“A better measure, he believes, is average price. According to the real estate board, the average price for detached houses in Metro peaked in January at $1.83 million, but has since fallen to $1.47 million, a drop of nearly 20 per cent. Across all housing types, average purchase prices have fallen by 26.3 per cent since the first quarter of 2016, according to Kay. ‘(It’s) the greatest single drop in Canadian history,’ he said. But, ‘I don’t like to set off panic either, because I know the damage that is done to poor old average homeowners in these cases.’”

“The real estate board also likes to talk about the ratio of sales to active listings, which is said to measure the balance of the market. That figure is calculated by comparing the total number of sales in a month by the number of listings on the Multiple Listing Service at the end of the month. For August, there had been 29.3 sales for every 100 listings on the MLS at month’s end, which the board says is a sign we’re still in a seller’s market and prices will continue to rise.”

“Kay prefers to look at the failure rate, which takes into account all of the listings available in the whole month, instead of just the listings at one point in time. Using those numbers, he calculated that 80.39 per cent of all homes on the Vancouver market last month failed to sell. ‘Only one in five was successful. In March, when your market was hot, 36.7 per cent were successful — double. That’s how much your market has collapsed,’ he said.”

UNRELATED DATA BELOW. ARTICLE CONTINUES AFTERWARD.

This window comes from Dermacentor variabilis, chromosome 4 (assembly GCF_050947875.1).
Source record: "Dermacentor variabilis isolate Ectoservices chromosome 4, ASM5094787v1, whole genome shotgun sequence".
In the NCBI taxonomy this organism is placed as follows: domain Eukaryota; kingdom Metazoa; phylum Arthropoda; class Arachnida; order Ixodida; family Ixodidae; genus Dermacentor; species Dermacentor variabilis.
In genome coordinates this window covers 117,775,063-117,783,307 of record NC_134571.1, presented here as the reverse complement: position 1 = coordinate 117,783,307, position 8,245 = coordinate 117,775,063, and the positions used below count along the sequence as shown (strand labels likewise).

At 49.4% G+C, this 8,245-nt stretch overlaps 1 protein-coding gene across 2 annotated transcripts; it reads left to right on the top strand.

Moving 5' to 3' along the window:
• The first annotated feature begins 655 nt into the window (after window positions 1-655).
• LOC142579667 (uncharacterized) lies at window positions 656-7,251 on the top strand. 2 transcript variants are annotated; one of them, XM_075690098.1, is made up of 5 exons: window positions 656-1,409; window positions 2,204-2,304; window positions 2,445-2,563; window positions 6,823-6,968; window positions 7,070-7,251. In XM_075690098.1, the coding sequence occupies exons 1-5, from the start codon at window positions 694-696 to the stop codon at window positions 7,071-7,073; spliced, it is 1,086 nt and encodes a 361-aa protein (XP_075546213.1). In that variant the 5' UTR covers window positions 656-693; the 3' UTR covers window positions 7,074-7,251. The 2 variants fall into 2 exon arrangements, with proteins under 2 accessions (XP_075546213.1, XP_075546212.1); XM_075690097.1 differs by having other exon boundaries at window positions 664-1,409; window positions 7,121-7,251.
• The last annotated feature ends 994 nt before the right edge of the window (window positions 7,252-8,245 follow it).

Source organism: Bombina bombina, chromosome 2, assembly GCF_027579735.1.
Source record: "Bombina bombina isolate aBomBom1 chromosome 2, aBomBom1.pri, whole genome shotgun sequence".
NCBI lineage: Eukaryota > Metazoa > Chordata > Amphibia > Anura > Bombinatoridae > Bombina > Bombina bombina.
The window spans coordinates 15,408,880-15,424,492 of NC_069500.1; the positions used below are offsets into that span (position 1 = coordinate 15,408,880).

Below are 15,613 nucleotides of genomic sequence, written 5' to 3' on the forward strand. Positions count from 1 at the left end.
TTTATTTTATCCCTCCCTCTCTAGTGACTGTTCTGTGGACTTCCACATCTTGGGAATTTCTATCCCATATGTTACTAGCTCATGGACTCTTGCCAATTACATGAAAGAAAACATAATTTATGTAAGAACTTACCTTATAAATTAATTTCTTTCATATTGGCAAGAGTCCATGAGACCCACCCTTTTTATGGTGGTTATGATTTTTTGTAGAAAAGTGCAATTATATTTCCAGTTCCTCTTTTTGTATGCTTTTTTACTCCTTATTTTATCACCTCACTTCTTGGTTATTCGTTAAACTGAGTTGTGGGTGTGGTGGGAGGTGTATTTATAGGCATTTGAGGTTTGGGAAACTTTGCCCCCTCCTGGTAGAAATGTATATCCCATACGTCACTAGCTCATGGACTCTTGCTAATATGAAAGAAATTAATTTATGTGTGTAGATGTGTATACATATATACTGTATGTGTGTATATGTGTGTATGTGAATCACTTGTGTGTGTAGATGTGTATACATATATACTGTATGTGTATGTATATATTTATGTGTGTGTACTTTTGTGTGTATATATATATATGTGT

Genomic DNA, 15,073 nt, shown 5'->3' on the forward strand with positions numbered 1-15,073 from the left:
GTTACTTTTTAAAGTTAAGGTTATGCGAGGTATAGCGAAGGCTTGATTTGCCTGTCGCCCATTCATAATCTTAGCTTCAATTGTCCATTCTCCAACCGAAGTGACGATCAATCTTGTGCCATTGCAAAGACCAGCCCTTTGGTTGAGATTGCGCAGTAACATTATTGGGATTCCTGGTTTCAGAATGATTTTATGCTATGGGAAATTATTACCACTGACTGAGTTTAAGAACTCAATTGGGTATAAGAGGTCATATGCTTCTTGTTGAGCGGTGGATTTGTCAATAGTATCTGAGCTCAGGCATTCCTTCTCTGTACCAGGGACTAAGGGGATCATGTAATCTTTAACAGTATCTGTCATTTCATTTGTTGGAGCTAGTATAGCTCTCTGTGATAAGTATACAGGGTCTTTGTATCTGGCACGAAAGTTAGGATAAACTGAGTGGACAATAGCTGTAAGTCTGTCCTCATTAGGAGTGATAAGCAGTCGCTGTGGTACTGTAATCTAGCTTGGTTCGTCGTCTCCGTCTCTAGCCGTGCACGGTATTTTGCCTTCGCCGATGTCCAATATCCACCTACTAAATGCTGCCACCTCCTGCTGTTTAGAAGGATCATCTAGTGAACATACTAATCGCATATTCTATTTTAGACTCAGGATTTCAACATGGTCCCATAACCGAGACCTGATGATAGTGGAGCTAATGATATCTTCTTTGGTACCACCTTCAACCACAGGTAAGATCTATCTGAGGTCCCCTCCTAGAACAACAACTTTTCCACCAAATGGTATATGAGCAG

Even If The Bubble Crashed, We’d Be Sheltered

A weekend topic from the REIC, starting with Yahoo Finance. “Wealth generates wealth, especially now, in an economy that has been rewarding people who own stocks and other financial assets a lot more than people whose income comes primarily from working. And new research shows that wealth inequality is growing in the housing market, just as it has been growing in the broader economy. Real-estate research firm Trulia recently found that homes in the highest-priced cities have appreciated far more than homes in lower-priced cities during the last 30 years. That means people who can afford to buy homes in the costliest cities earn a far higher return on their investment than people who buy in cheaper cities.”

“San Francisco is the nation’s most expensive market, and the median home price rose from $161,000 in 1986 to $1.06 million today. That’s a gain of $898,000, or 558%. A theoretical family that bought such a home 30 years ago and sold today would have added nearly $900,000 in wealth, which could be invested elsewhere or passed onto children.”

“In Dayton, Ohio, at the other end of the scale, a median-priced home appreciated from $51,000 in 1986 to $103,000 today. That’s just $52,000 in new wealth, or a 101% gain.”

“But cities with high home prices—which include northern and southern California, New York, Seattle and Boston—tend to be cities with high income growth, which means they’re America’s most vibrant microeconomies. Such urban areas also tend to have limited land on which to build new homes, which limits supply and pushes prices up. Moving to such a place doesn’t mean you’ll automatically become more prosperous. But if you’re there and you can muster the wallet to buy a home, you’ll have a leg up on building wealth (assuming the trend of the past 30 years continues).”

The Newnan Times-Herald in Georgia. “The downtown’s first new residential construction in 30 years is complete and on the market, but casual observers’ initial reaction to the asking price leaves some scratching their head. The townhomes on the corner of Perry and Madison Streets are offered for $495,000. According to Zillow, the median price of homes currently listed in Newnan is $229,900, which puts the homes almost $300,000 above average.”